I offer therapeutic support for adults dealing with relationship separation and divorce. It is important to have a place to make sense of the many feelings that a person may experience after a relationship ends. This process can be more or less challenging depending on situational factors, including who initiated the separation, whether it was anticipated, and whether a 3rd party was involved in the dissolution. Adjusting to life after separation can also be compounded by other life factors including age, the presence or absence of other life stressors, one's ability to effectively experience and deal with negative emotion, and the number of social supports a person has in their life. The process of adjustment may be additionally complicated by it triggering unresolved feelings related to previous losses in one's life. Navigating through all of the above can be challenging, though it is important to take the time to reflect on what has happened to move forward in a positive light. By taking care of yourself, you also take care of others who might be dependent on you, which may include children.

I also offer services for children (10+) and teens whose parents have separated and who may be in need of their own therapeutic support. However, please be aware that in these latter situations, when a formally custody agreement is not yet decided or when a joint legal custody exists between parents, I will need consent from both parents to begin a course of child or adolescent therapy. Also be aware that in such cases, the role of the psychologist is to be a support to the child, which does not involve taking sides with either parent or having opinions about parental capacity that could be intended for court use.


Tips for Parents

  • Never say anything bad about the other parent in front of your child. You need to give them permission to be able to continue loving the other parent and to accept their love. Do not let your own feelings get in the way of that. In addition, when they get older and suspect that you were distorting things in a way that may have negatively impacted their relationship with the other parent they will resent you for it. 

    You do not have to lie to your child, but there are some things that are not age appropriate for children to hear and things they do not need to hear. When the other parent drops the ball, get used to saying things like: "I think they are doing the best they can...", "mom/dad must have forgot xyz, but I know they love you and it was probably just a mistake...", "Just because mom/dad is angry with me, does not mean they are angry at you..." "That's between your mom and I...", and so on.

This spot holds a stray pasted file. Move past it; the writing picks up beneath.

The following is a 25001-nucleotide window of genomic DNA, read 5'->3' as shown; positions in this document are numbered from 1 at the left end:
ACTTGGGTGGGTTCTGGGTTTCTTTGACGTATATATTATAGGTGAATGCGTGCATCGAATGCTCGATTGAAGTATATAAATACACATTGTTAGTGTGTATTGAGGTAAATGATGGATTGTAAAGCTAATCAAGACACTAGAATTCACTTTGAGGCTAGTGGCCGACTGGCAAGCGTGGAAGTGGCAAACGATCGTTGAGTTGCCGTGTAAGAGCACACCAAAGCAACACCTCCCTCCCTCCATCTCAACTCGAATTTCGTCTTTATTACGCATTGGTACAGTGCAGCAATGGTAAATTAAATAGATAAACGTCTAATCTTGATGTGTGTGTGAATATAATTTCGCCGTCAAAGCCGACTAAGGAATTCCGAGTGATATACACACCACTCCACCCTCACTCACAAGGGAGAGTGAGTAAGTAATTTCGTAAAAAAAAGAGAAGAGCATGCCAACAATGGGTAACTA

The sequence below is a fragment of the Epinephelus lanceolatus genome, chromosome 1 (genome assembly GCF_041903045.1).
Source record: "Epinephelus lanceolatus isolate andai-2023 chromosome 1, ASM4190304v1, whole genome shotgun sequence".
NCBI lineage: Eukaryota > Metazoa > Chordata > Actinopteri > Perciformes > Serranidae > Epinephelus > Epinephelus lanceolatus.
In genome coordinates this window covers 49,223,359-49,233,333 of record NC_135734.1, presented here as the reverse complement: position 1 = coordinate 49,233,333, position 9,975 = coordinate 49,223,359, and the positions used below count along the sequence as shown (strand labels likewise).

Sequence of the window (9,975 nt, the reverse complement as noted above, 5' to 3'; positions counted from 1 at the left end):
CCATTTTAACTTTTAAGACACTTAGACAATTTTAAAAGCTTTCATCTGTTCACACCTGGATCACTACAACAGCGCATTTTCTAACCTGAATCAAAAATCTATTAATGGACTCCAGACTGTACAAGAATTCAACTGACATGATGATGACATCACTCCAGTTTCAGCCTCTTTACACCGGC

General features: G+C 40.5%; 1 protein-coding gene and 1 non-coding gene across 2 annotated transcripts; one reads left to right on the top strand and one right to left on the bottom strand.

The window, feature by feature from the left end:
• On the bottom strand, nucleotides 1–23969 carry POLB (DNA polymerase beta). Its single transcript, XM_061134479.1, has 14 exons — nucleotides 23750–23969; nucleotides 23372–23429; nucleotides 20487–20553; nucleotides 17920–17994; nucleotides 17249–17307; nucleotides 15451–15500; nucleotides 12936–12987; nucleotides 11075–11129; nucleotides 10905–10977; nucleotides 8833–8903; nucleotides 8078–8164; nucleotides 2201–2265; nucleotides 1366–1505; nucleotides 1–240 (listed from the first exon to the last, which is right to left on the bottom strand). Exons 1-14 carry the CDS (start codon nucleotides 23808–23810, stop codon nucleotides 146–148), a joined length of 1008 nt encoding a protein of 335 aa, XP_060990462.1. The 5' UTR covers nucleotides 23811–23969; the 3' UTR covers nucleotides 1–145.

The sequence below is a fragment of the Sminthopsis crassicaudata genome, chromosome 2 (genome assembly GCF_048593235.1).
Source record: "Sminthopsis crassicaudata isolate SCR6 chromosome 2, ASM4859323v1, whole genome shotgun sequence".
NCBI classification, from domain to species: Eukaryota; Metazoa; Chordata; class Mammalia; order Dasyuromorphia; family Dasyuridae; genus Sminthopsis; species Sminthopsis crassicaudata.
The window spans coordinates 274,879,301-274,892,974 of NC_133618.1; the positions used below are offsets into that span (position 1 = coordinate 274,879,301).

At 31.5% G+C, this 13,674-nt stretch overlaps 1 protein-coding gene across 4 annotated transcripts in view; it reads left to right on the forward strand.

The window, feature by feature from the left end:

• If you hear something inappropriate coming from the other parent - through the child - do not encourage it further by asking about details or relaying messages back. This is how kids can get 'caught in the middle' between parents. Children are excellent at 'reading' their parents communication. If this goes on for too long, they may begin telling you want they think you want to hear (e.g. saying something negative about the other parent), which may make it difficult for them to say what they really think or feel. If your child is being exposed to inappropriate comments or materials, try to brush it off by saying "mom/dad was probably just mad when they said that..." or "these kinds of things are for your mom/dad and I to sort out and you do not need to get involved...", then try to bring up your concern with the other parent when you are in a calm state of mind and when your child is not present.

Recommended Reading


Getting Past Your Breakup: How to Turn a Devastating Loss into the Best Thing That Ever Happened to You.
(2009; Author: S. Elliott)


This is a book about overcoming the feelings of pain, grief, and loss related to a relationship ending. The author provides some concrete suggestions, including 'rules of disengagement' (e.g. why 'no contact' with your ex is often best) and strategies for breaking free of obsessional thoughts about one's ex-partner and feelings of self-blame. The author also encourages readers to engage in thoughtful self-reflection about one's own part in the relationship dissolution and how to turn it into an opportunity for self-growth and transformative action in future relationships.


Two Homes
(2003; Author: C. Masurel)


This book helps children (ages 3-5) make sense of their parent's divorce and the numerous changes they experience. While many things will change (e.g. two homes, two bedrooms, two sets of rules), it reassures children that they are not losing their parents to divorce. The book clearly emphasizes that children will still be loved by both parents regardless of their living arrangements.